Petitioner contends that decedent made a gift of a one-third interest in the Corporation to each of her sons at the time the Corporation was formed and she transferred property to it. Petitioner also argues that the Corporation's financial activities reflected by the information in the stipulated tax returns and the fact that Edwin W. Lehmer performed many acts as president of the Corporation 1 support the contention that she only owned a one-third interest in the Corporation at the time of her death.


1 Several documents relating to such acts were stipulated.


Petitioner relies heavily on the statement of ownership of the Corporation on several of the Corporation's tax returns. However, tax returns do not establish facts. Roberts v. Commissioner [Dec. 32,789], 62 T.C. 834, 837 (1974). Nor does the fact that decedent's will divided her property between her two sons constitute persuasive evidence that she gifted them an interest in the Corporation prior to her death. A will speaks only as of the date of death and, in any event, the provision equally dividing the "property" does not answer the question of what property was being divided. Beyond the foregoing, we think it significant that decedent never filed any gift tax return covering the claimed gifts to her two sons. 2 With respect to the financial activities reflected on the Corporation's tax returns and the actions of Edwin W. Lehmer, as president of the Corporation, neither of these elements provides any persuasive evidence as to the ownership of the Corporation.


2 Petitioner also seeks relief on the ground that respondent should not be able to pick and choose the most expensive tax to assert and that, therefore, we should impose the gift tax and allow an estate tax deduction as a debt of decedent. Aside from the fact that respondent is under no obligation to choose the least expensive rather than the correct approach, we note that, if respondent had done so in this case, petitioner could have resisted the gift tax determination for the very reasons respondent rejects the claim of gifts herein and that the statute of limitations could have run on an estate tax deficiency before the gift tax issue was resolved.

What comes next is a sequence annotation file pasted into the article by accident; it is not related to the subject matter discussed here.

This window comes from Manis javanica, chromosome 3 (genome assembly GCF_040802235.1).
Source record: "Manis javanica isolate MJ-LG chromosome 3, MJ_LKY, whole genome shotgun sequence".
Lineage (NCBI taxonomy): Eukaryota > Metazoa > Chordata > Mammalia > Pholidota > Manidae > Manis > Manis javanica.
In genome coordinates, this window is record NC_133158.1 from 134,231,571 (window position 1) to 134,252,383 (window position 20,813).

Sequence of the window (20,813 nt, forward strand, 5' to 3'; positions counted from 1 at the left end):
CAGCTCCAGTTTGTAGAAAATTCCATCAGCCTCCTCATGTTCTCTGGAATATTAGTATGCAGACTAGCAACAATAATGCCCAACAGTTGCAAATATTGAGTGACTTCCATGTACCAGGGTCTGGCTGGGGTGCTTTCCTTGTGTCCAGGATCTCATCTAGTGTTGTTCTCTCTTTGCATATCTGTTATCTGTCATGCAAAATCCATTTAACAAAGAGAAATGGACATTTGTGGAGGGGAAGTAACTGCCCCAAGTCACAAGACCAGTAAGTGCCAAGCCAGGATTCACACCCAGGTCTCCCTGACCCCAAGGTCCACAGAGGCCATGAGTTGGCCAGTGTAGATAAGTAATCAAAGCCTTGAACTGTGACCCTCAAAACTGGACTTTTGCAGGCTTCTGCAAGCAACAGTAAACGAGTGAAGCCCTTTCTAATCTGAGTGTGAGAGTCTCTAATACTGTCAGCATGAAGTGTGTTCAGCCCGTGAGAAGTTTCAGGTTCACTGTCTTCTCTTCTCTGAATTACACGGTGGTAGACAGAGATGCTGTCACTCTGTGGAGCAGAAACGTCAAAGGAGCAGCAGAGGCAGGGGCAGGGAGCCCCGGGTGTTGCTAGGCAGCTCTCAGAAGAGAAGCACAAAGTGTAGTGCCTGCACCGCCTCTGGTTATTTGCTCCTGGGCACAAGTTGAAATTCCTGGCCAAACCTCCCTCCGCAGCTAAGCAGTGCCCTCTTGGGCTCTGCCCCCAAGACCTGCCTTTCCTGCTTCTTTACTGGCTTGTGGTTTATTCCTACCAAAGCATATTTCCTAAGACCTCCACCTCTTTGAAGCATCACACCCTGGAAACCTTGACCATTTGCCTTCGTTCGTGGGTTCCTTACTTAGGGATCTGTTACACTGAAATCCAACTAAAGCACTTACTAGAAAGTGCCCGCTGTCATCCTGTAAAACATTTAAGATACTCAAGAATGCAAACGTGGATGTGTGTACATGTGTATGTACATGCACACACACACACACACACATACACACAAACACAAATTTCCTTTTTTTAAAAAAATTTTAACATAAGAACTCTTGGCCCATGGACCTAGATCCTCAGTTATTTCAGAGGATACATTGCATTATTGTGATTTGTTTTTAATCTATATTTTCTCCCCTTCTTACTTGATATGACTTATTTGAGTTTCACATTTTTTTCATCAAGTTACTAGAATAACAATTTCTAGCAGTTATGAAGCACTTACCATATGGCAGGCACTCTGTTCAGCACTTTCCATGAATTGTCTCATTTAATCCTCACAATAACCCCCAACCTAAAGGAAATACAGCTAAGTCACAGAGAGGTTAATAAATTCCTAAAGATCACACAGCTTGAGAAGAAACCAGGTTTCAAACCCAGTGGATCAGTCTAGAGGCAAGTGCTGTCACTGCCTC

The record herein is totally devoid of any other actions on the part of decedent, such as the issuance and transfer of certificates of shares of stock or transfers of stock on the books and records of the corporation, actions which standing alone might not have been sufficient but in the totality of the picture herein might have buttressed petitioner's position. Richardson v. Commissioner, supra; Bucholz v. Commissioner [Dec. 17,131], 13 T.C. 201 (1949); Varnell v. Commissioner [Dec. 8086], 28 B.T.A. 231 (1933), affd. without opinion (6th Cir., March 12, 1935); Campbell v. Commissioner [Dec. 36,367(M)], T.C. Memo. 1979-411.

The long and short of the matter is that the record herein does not contain sufficient evidence to enable us to conclude that petitioner has satisfied the burden of proof. We reach this conclusion whether Federal law or California law is applied with respect to the existence of a gift. See Richardson v. Commissioner [42-1 USTC ╤ 10,151], 126 F.2d at 567; Klein v. Farmer, 160 P.2d 30 (Cal. Ct. App. 1945). Petitioner's reliance on Kincaid v. United States, supra, is misplaced. In that case, the sons were clearly shareholders of the corporation at the time of the transfer of property by the mother.

One final word. Petitioner asks that we devise a fair and equitable method of payment of the tax resulting from our decision herein, taking into account the alleged non-liquidity of the estate's primary asset (raw land). Aside from the fact that the record does not contain any persuasive evidence as to "non-liquidity", the question of the terms of payment of any deficiency established by our decision is beyond our jurisdiction.

To reflect our holding herein and the settlement of other issues by the parties,

Decision will be entered under Rule 155.